Having received no reply from either the Watsons or from Holmes, I determined to go to the island myself. Though I may well be (as Holmes has often chided), a sallow, rat-faced, dark-eyed, furtive-looking fellow, I am nevertheless, a jolly good detective and my gut feeling is that my Baker Street friends are in mortal danger. The telegraphical communication which arrived this morning from Sergeant Radish gave me a deal more than a bit of a turn, and for a moment my mind was in turmoil. Thankfully, turmoil is not a new experience for me and I dealt with it in a fitting and correct manner as outlined in the current edition of Police Procedures (Londen Edition).
I had entreated the pathologist Mister Stallworthy to investigate further into the possible identity of the dead person we had previously assumed to be Doctor Edward Armstrong, and in this respect had also sent a memo to Sergeant Radish to assist the doctor by any means possible.
Radish is not the most intellectual of coppers, but the man has a good heart and has seemingly moved heaven and earth (or earth, at least) in a bid to discover the truth. It turns out that the distant relative who came to identify Armstrong forgot to mention a rather significant piece of information which I have to say, sheds a light of a very different kind on the matter. Why the chap did not mention this at the time was a mystery, but the receipt of supplementary information explained his initial reticence, leaving no doubt as to his motives in concealing the truth. As Radish notes: It has been revealed that the Cousin from Cambridge is an inveterate shirt-lifter who often dresses up in ladies attire, goes waltzing off around the Old Town in the middle of the night, offering sexual favours to anyone with twopence-ha’penny to spare… This, to my mind explains everything.
Anyways, the upshot is that this shirt-lifting cousin did not want to admit that the real Doctor Edward Armstrong was in fact Doctor Edwina Armstrong, who, having found herself unable to obtain a position in General Practice, had masqueraded as a gentleman in order to further her career.
All of which suggests that the person who visited Mister Holmes was nothing more than an imposter, employed or otherwise persuaded to go to Baker Street and tell a certain story. I have no doubt that this was done entirely because of the reputation the famous detective has for digging out the truth. Whoever instigated this assignment knew Holmes couldn’t be fooled by a mere woman and would sniff her out in a trice, in which case the game, as it were, would not have been afoot, but up, good and proper.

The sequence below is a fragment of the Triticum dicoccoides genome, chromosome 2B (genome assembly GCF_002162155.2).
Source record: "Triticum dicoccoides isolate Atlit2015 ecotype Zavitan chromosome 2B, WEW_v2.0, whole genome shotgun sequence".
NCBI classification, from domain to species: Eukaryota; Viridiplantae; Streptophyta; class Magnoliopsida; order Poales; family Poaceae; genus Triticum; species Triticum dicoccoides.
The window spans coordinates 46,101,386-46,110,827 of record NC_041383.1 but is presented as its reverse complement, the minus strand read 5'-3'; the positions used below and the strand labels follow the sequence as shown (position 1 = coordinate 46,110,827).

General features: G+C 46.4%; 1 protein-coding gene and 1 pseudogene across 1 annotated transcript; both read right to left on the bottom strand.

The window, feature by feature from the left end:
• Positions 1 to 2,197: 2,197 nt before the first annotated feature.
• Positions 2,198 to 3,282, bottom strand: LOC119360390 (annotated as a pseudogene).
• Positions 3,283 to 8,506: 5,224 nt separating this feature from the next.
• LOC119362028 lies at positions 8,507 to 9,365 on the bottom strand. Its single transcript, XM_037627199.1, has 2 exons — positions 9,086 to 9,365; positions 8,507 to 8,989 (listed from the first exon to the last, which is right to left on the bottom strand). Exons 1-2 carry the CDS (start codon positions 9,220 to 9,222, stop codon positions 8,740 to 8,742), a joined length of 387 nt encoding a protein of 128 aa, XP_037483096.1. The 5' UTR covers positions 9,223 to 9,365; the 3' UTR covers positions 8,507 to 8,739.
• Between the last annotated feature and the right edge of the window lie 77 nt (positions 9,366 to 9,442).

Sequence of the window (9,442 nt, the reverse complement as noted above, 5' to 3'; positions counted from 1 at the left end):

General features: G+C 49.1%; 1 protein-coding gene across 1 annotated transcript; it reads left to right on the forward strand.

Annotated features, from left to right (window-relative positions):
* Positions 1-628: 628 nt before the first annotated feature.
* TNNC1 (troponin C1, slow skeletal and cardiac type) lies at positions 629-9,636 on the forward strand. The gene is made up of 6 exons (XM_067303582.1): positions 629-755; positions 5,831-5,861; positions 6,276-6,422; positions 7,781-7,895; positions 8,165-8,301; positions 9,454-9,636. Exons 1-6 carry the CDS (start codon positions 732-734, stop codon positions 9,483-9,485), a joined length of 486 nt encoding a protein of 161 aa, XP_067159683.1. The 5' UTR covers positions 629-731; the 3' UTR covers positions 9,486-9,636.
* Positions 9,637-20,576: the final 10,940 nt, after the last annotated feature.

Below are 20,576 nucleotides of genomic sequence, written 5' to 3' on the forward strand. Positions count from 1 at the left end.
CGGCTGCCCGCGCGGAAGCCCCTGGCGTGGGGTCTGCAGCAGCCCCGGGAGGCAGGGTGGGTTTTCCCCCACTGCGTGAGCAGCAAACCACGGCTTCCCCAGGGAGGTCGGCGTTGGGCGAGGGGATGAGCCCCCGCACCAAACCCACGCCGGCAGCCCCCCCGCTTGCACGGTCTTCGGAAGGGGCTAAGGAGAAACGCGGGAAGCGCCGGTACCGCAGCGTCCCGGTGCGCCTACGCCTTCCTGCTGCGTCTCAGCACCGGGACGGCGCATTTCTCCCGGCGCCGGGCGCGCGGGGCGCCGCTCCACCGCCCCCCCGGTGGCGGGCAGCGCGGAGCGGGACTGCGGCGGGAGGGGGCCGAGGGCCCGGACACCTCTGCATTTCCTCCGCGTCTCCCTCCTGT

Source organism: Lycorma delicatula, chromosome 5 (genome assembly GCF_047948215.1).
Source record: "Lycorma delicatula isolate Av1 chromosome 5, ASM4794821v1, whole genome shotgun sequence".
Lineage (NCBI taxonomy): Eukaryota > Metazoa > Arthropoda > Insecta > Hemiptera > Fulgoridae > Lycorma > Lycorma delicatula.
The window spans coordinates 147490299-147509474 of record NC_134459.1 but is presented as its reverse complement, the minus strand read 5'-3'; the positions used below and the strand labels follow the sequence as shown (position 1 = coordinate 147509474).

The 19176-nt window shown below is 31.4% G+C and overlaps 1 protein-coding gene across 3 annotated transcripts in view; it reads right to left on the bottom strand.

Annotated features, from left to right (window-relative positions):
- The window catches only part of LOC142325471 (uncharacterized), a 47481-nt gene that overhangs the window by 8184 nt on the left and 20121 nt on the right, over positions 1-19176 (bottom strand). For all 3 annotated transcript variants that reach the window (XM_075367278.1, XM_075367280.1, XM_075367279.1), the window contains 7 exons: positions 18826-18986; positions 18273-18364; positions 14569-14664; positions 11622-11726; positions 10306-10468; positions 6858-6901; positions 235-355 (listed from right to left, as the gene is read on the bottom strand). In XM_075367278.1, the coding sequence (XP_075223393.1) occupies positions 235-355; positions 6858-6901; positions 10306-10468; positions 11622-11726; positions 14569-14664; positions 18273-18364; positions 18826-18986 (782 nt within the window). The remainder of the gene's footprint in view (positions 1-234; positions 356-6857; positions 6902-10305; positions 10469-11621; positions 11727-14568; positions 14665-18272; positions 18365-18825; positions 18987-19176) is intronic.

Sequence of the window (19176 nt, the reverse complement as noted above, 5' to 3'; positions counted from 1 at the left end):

All of which (again) suggest that someone on the island is a woman. And not only that, but a woman who is pretending to be a different woman, and in fact may be doubly pretending to be a woman who is really a man. Or something like that.
It was with all of this going round in my tiny mind that I made the crossing to Huge Island in a rowing boat borrowed from an old sea dog named Captain Ahab (so-named due to his being from Wales).
It was getting on for noon when I steered the boat towards the jetty and tied her up. From the shore I could see nothing, so hurried up the incline towards where I surmised the house would be. A few minutes later I had reached the crest of the incline and stood on the edge of a vast lawn. Making my way across the grass, I kept to one side, concealing myself as best I could among the trees and weirdly shaped hedges. The house now lay in front of me, and pausing for a moment, I took in its vastness, marvelling in the knowledge that this once-grand edifice had been the scene of at least four murders.
Just as I started forward again, a terrifying scream broke the stillness and as if that were not enough, I recognised the voice – it was Doctor Watson.